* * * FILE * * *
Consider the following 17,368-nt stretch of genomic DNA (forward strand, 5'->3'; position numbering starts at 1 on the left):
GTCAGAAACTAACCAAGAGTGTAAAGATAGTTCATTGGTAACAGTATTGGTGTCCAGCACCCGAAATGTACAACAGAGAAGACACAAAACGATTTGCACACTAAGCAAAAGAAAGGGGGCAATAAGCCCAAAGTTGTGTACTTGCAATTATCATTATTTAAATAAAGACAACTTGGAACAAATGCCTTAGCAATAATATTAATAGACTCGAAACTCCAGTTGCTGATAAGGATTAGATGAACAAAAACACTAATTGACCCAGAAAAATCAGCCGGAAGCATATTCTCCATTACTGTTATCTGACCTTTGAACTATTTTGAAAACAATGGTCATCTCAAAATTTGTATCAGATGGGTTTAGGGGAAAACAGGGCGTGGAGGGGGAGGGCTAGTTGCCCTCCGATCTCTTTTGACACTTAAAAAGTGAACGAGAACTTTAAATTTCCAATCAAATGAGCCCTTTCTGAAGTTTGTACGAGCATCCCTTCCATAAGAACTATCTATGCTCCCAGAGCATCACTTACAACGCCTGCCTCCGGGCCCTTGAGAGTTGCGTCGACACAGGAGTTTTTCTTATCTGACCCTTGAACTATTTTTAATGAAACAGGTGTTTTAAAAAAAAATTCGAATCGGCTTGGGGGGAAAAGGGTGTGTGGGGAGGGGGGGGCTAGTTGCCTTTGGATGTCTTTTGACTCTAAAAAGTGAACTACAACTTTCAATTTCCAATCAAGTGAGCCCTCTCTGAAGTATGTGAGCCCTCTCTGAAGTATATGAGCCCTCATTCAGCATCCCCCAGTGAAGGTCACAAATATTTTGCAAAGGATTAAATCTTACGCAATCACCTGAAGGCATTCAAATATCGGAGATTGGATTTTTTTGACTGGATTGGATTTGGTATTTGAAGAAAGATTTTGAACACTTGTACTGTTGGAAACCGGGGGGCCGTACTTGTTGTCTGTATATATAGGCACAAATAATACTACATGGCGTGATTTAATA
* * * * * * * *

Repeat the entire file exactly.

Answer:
Consider the following 17,368-nt stretch of genomic DNA (forward strand, 5'->3'; position numbering starts at 1 on the left):
GTCAGAAACTAACCAAGAGTGTAAAGATAGTTCATTGGTAACAGTATTGGTGTCCAGCACCCGAAATGTACAACAGAGAAGACACAAAACGATTTGCACACTAAGCAAAAGAAAGGGGGCAATAAGCCCAAAGTTGTGTACTTGCAATTATCATTATTTAAATAAAGACAACTTGGAACAAATGCCTTAGCAATAATATTAATAGACTCGAAACTCCAGTTGCTGATAAGGATTAGATGAACAAAAACACTAATTGACCCAGAAAAATCAGCCGGAAGCATATTCTCCATTACTGTTATCTGACCTTTGAACTATTTTGAAAACAATGGTCATCTCAAAATTTGTATCAGATGGGTTTAGGGGAAAACAGGGCGTGGAGGGGGAGGGCTAGTTGCCCTCCGATCTCTTTTGACACTTAAAAAGTGAACGAGAACTTTAAATTTCCAATCAAATGAGCCCTTTCTGAAGTTTGTACGAGCATCCCTTCCATAAGAACTATCTATGCTCCCAGAGCATCACTTACAACGCCTGCCTCCGGGCCCTTGAGAGTTGCGTCGACACAGGAGTTTTTCTTATCTGACCCTTGAACTATTTTTAATGAAACAGGTGTTTTAAAAAAAAATTCGAATCGGCTTGGGGGGAAAAGGGTGTGTGGGGAGGGGGGGGCTAGTTGCCTTTGGATGTCTTTTGACTCTAAAAAGTGAACTACAACTTTCAATTTCCAATCAAGTGAGCCCTCTCTGAAGTATGTGAGCCCTCTCTGAAGTATATGAGCCCTCATTCAGCATCCCCCAGTGAAGGTCACAAATATTTTGCAAAGGATTAAATCTTACGCAATCACCTGAAGGCATTCAAATATCGGAGATTGGATTTTTTTGACTGGATTGGATTTGGTATTTGAAGAAAGATTTTGAACACTTGTACTGTTGGAAACCGGGGGGCCGTACTTGTTGTCTGTATATATAGGCACAAATAATACTACATGGCGTGATTTAATA